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I have a sorted array of structs. I want to use std::binary_search or std::find on it.

Everywhere I look, I find examples which show how to do it with a vector of structs. Never with an array of structs. I am not sure if I must use a predicate or overload the = operator or what.

What must be the third parameter to std::find if I am using the following call:

template< class InputIt, class T > InputIt find( InputIt first, InputIt last, const T& value );

Also, it says that the above calls will return an Iterator or return the last. How does this work with structs. Structs don't have iterators, do they ?

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It's the same with an array as a vector. If you're using C arrays, they should be std::array, and std::begin and std::end work regardless. –  chris Jul 6 '14 at 23:17
No way to do it without std::arrays ? what if I am using plain struct a[MAX] ? –  Wildling Jul 6 '14 at 23:19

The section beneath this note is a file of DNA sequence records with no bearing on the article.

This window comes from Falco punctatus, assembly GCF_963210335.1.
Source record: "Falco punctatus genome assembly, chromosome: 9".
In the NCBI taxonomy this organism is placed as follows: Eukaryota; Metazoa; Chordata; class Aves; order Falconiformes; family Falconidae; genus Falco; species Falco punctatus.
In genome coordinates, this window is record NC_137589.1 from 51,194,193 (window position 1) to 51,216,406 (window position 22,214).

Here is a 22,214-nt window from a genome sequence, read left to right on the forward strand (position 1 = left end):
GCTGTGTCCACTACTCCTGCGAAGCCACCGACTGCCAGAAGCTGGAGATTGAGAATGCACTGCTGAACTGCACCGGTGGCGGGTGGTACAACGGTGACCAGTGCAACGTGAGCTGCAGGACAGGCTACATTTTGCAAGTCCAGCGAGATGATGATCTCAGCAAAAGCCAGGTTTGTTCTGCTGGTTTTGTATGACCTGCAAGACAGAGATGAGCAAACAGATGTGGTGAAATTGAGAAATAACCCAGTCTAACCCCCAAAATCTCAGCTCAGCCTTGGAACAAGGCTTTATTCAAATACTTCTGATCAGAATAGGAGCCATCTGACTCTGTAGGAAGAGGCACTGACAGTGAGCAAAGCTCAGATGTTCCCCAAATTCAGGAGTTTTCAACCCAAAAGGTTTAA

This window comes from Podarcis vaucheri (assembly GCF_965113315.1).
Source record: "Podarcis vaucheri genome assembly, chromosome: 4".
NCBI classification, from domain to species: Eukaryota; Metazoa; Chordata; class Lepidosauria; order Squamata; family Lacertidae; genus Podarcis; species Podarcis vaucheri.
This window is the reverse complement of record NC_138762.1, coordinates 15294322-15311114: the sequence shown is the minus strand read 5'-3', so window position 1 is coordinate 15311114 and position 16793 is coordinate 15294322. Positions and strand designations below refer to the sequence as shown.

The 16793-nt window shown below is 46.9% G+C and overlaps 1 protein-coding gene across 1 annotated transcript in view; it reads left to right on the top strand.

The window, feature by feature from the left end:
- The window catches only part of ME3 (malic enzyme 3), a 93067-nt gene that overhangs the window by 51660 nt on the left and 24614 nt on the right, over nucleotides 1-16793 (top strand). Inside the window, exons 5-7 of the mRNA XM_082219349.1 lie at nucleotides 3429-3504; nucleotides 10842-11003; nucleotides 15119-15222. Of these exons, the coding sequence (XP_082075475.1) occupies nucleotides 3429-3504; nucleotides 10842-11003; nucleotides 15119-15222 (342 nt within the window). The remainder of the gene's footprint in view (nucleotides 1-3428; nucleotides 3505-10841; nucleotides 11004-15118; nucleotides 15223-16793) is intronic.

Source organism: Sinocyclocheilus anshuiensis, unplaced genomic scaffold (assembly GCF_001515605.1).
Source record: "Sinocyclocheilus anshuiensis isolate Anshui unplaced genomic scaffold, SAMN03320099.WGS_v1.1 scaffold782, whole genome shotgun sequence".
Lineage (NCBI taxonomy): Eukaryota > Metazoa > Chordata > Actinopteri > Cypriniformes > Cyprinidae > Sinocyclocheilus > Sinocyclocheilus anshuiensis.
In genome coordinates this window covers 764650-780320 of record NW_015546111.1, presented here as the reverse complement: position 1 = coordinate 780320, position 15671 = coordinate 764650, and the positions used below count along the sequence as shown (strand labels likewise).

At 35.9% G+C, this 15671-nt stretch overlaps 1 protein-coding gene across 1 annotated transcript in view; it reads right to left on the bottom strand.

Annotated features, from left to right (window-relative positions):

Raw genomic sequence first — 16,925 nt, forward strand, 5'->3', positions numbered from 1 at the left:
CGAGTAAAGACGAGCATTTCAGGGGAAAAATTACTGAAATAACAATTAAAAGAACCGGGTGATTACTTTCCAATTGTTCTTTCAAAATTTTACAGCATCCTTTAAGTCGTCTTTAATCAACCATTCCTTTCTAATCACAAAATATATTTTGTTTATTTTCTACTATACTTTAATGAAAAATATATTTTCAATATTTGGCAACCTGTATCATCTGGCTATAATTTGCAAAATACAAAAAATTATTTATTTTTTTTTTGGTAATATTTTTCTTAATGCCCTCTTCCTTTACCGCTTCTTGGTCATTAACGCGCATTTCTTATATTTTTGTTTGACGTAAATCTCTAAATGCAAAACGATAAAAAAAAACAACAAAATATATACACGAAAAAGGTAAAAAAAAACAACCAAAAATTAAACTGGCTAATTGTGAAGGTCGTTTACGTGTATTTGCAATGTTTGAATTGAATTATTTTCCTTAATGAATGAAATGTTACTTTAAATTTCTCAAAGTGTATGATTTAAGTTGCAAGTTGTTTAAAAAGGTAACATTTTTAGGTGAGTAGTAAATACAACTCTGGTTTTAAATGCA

std::begin and std::end work regardless. And for arrays, the iterator would be a pointer. Pointers meet the requirements of random-access iterators. –  chris Jul 6 '14 at 23:19
@chris and how to tell std::find which particular data item of the struct to use for comparison ? overload the = operator ? And what would the return value contain ? the index ? –  Wildling Jul 6 '14 at 23:22
As stated in any reference, std::find uses operator==, or you can use std::find_if. And it returns an iterator (pointer here) to the found element or last. –  chris Jul 6 '14 at 23:24

1 Answer 1

up vote 2 down vote accepted

If you want to apply it to the (valid)array range [a, b) of an array arr, InputIt should be std::begin(arr) + a, and OutputIt should be std::begin(arr) + b. If b is equal to the number of elements in arr, then you can set OutputIt to std::end(arr) as well.

std::begin and std::end called on an array of type T return T*. Thus, you can always substitute T* for InputIt and OutputIt when thinking of these functions on arrays. std::find returns an InputIt. So, what you get is a pointer to the appropriate array element. If nothing was found, it returns last.

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How to interpret the return value ? –  Wildling Jul 6 '14 at 23:24
@Wildling: For raw arrays of type T, the iterator type is pointer-to-T. –  j_random_hacker Jul 6 '14 at 23:26

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